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Subject: Immunoglobulin A (IgA)
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IgA makes up the majority of immunoglobulin in mucosal secretions, including nasal and pulmonary secretions, saliva and intestinal fluids, tears, and secretions of the genitourinary tract. IgA is important in preventing attachment or penetration of the body surfaces by microorganisms, and in protection against respiratory, GI, and GU infections. IgA cannot cross the placenta. It can be produced by infants, and their secretions tend to be typically low. IgA is the second most frequent type of monoclonal immunoglobulin identified in multiple myeloma.
Normal ranges: see Table 16.41.
Detection or monitoring of monoclonal gammopathies and immune deficiencies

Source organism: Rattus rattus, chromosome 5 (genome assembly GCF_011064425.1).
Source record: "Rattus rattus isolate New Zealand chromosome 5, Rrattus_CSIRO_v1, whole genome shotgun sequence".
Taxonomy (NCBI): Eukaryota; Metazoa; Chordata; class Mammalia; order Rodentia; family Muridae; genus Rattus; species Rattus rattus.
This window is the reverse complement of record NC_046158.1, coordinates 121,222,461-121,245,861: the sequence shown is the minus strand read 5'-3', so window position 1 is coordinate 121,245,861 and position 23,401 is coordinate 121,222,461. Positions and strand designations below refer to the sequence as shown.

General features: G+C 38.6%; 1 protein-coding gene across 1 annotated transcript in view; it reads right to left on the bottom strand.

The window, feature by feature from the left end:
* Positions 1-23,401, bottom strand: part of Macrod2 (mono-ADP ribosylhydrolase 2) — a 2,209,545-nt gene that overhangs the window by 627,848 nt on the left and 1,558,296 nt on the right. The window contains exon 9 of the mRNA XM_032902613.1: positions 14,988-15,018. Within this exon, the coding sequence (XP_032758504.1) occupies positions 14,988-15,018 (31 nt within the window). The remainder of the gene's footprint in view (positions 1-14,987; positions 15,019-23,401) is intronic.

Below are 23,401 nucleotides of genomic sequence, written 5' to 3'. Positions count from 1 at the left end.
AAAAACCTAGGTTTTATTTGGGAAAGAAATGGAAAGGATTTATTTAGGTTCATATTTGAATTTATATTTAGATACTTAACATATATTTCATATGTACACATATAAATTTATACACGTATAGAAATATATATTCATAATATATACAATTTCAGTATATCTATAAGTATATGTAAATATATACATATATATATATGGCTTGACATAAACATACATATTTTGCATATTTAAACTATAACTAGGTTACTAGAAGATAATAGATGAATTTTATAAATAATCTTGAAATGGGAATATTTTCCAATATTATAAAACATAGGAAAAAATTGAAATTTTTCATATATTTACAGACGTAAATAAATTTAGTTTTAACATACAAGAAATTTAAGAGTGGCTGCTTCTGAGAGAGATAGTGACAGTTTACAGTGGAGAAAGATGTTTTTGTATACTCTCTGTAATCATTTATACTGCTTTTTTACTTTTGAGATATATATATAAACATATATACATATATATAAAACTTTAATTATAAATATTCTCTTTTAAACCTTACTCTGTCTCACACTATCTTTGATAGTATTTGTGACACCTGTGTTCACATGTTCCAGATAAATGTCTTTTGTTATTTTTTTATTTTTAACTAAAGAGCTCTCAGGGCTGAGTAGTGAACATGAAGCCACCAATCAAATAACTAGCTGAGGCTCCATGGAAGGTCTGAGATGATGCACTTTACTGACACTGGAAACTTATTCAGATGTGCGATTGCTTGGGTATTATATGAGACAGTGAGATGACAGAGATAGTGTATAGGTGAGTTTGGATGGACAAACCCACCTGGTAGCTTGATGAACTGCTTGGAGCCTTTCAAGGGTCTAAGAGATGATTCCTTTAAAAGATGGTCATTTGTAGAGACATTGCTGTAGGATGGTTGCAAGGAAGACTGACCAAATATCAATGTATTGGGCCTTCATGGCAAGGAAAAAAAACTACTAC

Assist in the diagnosis of multiple myeloma
Monitor therapy for multiple myeloma
Evaluate patients suspected of IgA deficiency prior to transfusion
Evaluate anaphylaxis associated with the transfusion of blood and blood products (anti-IgA antibodies may develop in patients with low levels of IgA, possibly resulting in anaphylaxis when donated blood is transfused)
Cirrhosis of the liver
Chronic inflammatory diseases
Inflammatory bowel disease
RA with high titers of RF
SLE (some patients)
Mixed connective tissue diseases
Sarcoidosis (some patients)
IgA myeloma (M component)
Alpha-heavy chain disease
Chronic lymphocytic leukemia
Normal persons (1:700)
Hereditary telangiectasia (80% of patients)
Type III dysgammaglobulinemia
Malabsorption (some patients)
Cirrhosis of the liver (occasionally)
Still disease (occasionally)
Recurrent otitis media (occasionally)
Immunochemical methods do not distinguish between polyclonal and monoclonal levels. Serum protein electrophoresis and immunofixation need to be performed for quantification of M-proteins.